The time is right to... ( November edition)
The time is right to... (November Pt.1)
Like in all parts of our lives, fantasy hockey in my eyes is a lot of picking the right timing on doing moves or not doing them. To be successful you need to find the right balance between being patient and being active.
In this column I want to focus on very deep fantasy pools with 24 up to 30 teams and show you what kind of options you have by utilizing timing in those leagues to your advantage.
In most of those deep pools you basically got two types of GMs around.
Type 1: The “Stick to your gun type“. Those are usually very good at drafting and very hard to convince to do a trade after they drafted “their team“.
Type 2: “The trigger happy always trading maniac.“
Sure there are some in-betweeners but to have a kind of discussion platform we will stick to those two stereotypes in this article, because most owners tend to one of the two directions anyway.
I’m personally guilty of being one of those Maniacs and one of the worst types you can fetch in a league, always bugging you with trade offers and never stopping to shuffle up their rosters. No player is ever safe from being acquired and shipped away the next day, not even my favorites players! I see fantasy hockey as a kind of stock exchange, in which you need to be active to climb up the ladder. It is buy and sell all season long.
The downside of being like that is usually that you can get your feet in dogshit way more often and need to make up for your loses by potentially even executing more trades.
But like every good poker player will tell you; to reach the top it’s only about the amount of deals you do. You might lose here and there, but as long as you win more than you lose you always end up with the money.
What you need to succeed playing this style is good knowledge about the NHL, especially the prospects, as well as knowing your opponent GMs and their tendencies.
Lot’s of this relies big time on the timing of executing those numerous trades I’m talking about. Most individuals are similar - they either tend to only see what happened in the last weeks of the NHL or they never erase what was done years ago.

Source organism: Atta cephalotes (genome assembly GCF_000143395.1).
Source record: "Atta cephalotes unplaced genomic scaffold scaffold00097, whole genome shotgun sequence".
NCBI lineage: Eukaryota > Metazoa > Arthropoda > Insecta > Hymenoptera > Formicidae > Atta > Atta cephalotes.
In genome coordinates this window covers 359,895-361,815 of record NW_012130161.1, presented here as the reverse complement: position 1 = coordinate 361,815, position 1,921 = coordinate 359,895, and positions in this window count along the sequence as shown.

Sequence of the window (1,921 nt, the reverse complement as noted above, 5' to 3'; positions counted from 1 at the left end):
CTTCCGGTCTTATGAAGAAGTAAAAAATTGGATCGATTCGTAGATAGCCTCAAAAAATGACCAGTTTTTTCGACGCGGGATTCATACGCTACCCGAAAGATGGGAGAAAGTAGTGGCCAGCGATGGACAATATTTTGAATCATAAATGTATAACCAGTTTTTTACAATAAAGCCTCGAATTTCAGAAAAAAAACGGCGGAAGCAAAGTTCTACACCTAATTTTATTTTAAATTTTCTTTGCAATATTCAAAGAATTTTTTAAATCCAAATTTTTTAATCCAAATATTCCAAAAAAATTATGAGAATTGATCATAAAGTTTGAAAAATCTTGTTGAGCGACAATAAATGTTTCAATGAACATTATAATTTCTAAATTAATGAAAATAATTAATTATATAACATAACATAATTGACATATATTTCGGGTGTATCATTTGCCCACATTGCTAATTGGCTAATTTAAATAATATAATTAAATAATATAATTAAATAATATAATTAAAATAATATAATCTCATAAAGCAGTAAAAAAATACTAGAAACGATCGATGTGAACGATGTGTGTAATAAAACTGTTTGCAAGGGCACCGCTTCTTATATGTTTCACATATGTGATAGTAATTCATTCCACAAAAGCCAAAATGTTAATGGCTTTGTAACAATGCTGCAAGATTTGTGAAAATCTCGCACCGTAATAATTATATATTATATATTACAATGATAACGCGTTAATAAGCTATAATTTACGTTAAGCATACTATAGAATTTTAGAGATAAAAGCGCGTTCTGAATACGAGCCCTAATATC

WARNING: If you are in a position to win now you need to be a little more quiet than usual and lots of those options might not be good ones for you!
That doesn’t mean you should stop trading at all but Trigger Happies usually end up losing out the occasional deal right when it was their time to win and fully screw up a full season. Be aware of that!
Doing a ton of trades is usually a way better option if you are a middle of the pack team or rebuilding team that doesn´t need to win now and can immolate a full season to win it the next year.
Learn to stay patience when you are already on top!
So when is the perfect timing to sell high or buy low? When are the times when you need to make a move or a player will be untouchable later on? When do you need to cut bait or the players will be without any value?
There is no all-embracing abstract answer to this, so I try to give you some example of players that in my opinion fit the different categories. I will try to come up with such a list with 5 players per category at least one time per month, hopefully once every two weeks.
To those of you in smaller leagues some of those names might be uninteresting because it’s way to small fishes but like stated above I’d like to focus on the deeper pools.
So the time is right to....
The toughest decision was to put this guy in this category this month. Phil might be the next true superstar out there, but so far in his career he has been streaky and a pest to own each and every season. There might be leagues with fellow TML fans you can get a true superstar that is proven and more reliable right now for Kessel. Under those circumstances he is a perfect sell high.